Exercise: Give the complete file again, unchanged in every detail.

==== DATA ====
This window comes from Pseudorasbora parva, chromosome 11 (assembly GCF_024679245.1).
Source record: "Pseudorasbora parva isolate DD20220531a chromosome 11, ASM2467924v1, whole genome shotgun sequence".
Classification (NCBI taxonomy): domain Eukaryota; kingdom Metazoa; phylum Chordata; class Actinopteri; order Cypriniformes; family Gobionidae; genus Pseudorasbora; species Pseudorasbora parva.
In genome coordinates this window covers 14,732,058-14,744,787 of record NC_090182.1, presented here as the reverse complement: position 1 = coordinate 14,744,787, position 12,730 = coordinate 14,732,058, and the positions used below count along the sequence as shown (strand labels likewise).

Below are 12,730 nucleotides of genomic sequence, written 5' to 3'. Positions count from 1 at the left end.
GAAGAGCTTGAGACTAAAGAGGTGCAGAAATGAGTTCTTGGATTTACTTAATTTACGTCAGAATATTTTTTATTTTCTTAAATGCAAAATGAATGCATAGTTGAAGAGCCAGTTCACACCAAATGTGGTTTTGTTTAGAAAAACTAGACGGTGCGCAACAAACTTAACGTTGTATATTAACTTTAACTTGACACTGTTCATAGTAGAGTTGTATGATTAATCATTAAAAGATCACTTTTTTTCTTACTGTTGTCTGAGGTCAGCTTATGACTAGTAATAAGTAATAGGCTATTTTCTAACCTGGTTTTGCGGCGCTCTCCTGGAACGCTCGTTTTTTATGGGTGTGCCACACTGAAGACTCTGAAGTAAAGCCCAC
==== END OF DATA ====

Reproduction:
This window comes from Pseudorasbora parva, chromosome 11 (assembly GCF_024679245.1).
Source record: "Pseudorasbora parva isolate DD20220531a chromosome 11, ASM2467924v1, whole genome shotgun sequence".
Classification (NCBI taxonomy): domain Eukaryota; kingdom Metazoa; phylum Chordata; class Actinopteri; order Cypriniformes; family Gobionidae; genus Pseudorasbora; species Pseudorasbora parva.
In genome coordinates this window covers 14,732,058-14,744,787 of record NC_090182.1, presented here as the reverse complement: position 1 = coordinate 14,744,787, position 12,730 = coordinate 14,732,058, and the positions used below count along the sequence as shown (strand labels likewise).

Below are 12,730 nucleotides of genomic sequence, written 5' to 3'. Positions count from 1 at the left end.
GAAGAGCTTGAGACTAAAGAGGTGCAGAAATGAGTTCTTGGATTTACTTAATTTACGTCAGAATATTTTTTATTTTCTTAAATGCAAAATGAATGCATAGTTGAAGAGCCAGTTCACACCAAATGTGGTTTTGTTTAGAAAAACTAGACGGTGCGCAACAAACTTAACGTTGTATATTAACTTTAACTTGACACTGTTCATAGTAGAGTTGTATGATTAATCATTAAAAGATCACTTTTTTTCTTACTGTTGTCTGAGGTCAGCTTATGACTAGTAATAAGTAATAGGCTATTTTCTAACCTGGTTTTGCGGCGCTCTCCTGGAACGCTCGTTTTTTATGGGTGTGCCACACTGAAGACTCTGAAGTAAAGCCCAC